What is the Mental Health Act 2017
Did you know that just a few years ago, the mental health law in India allowed judicial officers and mental health establishments to authorise long-stay admissions of persons with mental illness (PMI) — often against the informed consent and wishes of the individual?
This law, known as the Indian Mental Health Act 1987, also mandated rigid and tedious license criteria for psychotherapists.
It was only from May 29, 2018, onward — when the current Mental Healthcare Act, which received assent from the President of India on April 7, 2017, came into effect — could PMIs refuse to be institutionalised against their will. Hence, many experts view the Mental Healthcare Act 2017 as “a watershed moment” or historical change of course in the right direction for mental legislation in India.
Mental health laws deal with any individual suffering from any ailment or disability of mind and who needs treatment. The Mental Health Act 1987 in India came into force in 1993, replacing the Indian Lunacy Act 1912.
When it comes to mental health in India, the “Global prevalence and burden of depressive and anxiety disorders in 204 countries and territories in 2020 due to the COVID-19 pandemic” study published in Lancet public health estimates an increase of around 35% in anxiety and depression cases in India during the COVID-19 pandemic.
The Mental Healthcare Act 2017 defines “mental illness” as a “a substantial disorder of thinking, mood, perception, orientation, or memory that grossly impairs judgment or ability to meet the ordinary demands of life, mental conditions associated with the abuse of alcohol and drugs”.
Revisions Made in the Mental Healthcare Act 2017: An Overview
The Mental Healthcare Act 2017 aims to radically transform mental healthcare in India. This new law marks a paradigm shift in the proposed delivery of mental health care in the country.
In its opening statement, it states it is “an act to provide for mental healthcare and services for persons with mental illness and to protect, promote and fulfil the rights of such persons during delivery of mental healthcare and services and for matters connected therewith or incidental thereto.”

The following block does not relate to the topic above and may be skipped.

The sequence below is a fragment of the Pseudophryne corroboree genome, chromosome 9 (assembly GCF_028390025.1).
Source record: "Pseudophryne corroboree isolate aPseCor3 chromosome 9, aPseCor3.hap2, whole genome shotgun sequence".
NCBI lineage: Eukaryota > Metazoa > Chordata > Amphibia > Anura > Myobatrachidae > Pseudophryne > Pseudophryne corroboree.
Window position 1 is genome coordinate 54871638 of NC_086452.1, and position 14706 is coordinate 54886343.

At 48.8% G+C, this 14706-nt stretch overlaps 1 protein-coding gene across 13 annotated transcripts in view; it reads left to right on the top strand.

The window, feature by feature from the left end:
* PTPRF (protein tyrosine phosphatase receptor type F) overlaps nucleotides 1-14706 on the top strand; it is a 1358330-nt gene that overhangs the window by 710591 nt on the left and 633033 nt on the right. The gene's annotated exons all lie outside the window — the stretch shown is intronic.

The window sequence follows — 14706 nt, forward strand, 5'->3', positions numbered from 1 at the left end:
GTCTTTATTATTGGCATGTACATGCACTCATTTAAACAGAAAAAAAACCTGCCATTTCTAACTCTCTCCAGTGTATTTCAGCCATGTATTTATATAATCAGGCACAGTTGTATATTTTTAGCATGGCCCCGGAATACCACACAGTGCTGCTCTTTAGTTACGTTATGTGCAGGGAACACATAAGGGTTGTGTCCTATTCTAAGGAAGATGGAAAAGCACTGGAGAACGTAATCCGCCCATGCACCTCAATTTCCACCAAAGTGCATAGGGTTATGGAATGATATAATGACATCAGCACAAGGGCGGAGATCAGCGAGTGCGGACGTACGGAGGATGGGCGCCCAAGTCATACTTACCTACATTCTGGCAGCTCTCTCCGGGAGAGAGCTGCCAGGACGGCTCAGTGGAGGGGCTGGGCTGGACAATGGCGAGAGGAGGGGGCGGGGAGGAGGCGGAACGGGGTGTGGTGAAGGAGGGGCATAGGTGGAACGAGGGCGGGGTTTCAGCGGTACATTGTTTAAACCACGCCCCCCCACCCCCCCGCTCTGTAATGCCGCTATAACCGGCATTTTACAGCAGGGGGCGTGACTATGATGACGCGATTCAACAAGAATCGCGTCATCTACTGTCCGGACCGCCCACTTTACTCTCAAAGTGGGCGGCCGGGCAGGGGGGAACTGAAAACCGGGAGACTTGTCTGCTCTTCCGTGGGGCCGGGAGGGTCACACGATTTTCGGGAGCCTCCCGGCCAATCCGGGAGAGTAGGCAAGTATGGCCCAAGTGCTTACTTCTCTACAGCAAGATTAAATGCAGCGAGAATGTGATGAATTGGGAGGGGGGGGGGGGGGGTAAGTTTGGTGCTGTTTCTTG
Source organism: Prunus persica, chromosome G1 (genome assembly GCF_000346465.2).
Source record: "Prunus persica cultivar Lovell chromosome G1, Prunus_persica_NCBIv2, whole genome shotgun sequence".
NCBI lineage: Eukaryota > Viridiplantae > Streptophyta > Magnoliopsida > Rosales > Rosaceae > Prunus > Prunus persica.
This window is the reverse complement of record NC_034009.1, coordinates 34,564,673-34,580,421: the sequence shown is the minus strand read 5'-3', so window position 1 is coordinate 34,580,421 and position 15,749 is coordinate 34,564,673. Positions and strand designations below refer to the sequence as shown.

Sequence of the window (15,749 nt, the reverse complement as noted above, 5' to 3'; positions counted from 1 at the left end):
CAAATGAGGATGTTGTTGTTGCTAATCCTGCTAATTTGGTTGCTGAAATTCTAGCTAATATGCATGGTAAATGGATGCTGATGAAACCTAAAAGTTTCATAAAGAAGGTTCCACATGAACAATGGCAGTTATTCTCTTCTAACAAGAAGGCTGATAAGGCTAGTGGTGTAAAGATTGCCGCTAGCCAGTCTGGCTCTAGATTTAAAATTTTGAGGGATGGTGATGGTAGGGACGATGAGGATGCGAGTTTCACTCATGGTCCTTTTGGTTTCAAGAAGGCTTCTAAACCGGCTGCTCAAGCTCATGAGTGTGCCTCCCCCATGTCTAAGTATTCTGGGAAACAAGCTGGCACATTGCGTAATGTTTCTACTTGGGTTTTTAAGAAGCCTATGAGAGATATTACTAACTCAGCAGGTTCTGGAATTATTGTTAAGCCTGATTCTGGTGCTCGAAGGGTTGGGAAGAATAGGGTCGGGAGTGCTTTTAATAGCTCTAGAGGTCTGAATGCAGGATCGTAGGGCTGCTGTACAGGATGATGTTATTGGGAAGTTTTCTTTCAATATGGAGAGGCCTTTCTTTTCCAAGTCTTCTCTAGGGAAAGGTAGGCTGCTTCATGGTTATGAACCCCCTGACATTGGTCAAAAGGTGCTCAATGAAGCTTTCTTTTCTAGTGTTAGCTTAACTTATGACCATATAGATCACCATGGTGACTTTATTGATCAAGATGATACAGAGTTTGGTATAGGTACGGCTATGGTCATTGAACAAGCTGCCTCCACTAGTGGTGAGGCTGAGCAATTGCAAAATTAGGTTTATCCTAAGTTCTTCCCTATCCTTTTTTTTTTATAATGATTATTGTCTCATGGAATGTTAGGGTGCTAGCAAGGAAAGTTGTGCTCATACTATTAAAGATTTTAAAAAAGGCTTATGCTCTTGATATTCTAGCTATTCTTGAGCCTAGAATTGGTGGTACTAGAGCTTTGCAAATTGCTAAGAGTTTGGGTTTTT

Hence, it lays emphasis on patient autonomy, dignity, rights, and choices during mental healthcare. Rights under the Mental Healthcare Act 2017 include:
- Right to access mental health care
- Right to community living
- Right to protection from cruel, inhuman and degrading treatment
- Right to equality and non-discrimination
- Right to information
- Right to confidentiality
- Restriction on the release of information in respect of mental illness
- Right to access medical records
- Right to personal contacts and communication
- Right to legal aid
- Right to make complaints about deficiencies in the provision of services
Moreover, the Indian Mental Healthcare Act 2017 mandates accessibility to mental health services for individuals. It also mandates the provision of mental health services be established and available in every district of the country.
Let us take a look at some of the key differences between the Mental Health Act 1987 and 2017.
1. Rights-based approach: The Mental Healthcare Act 2017 enshrines a number of rights for persons with mental illness, thus moving away from the criminal-centric view to a patient-care approach focusing on the human rights of PMIs. Hence, unlike its predecessor, the Mental Healthcare Act 2017 upholds that a PMI cannot be coerced into receiving treatment for mental illness.
2. Decriminalisation of suicide: The Mental Healthcare Act 2017 also decriminalises suicide attempts. The act states that “any person who attempts to commit suicide will be presumed, unless proved otherwise, to be suffering from severe stress, and the government will have a duty to provide care, treatment and rehabilitation for such a person to reduce the recurrence of the event.”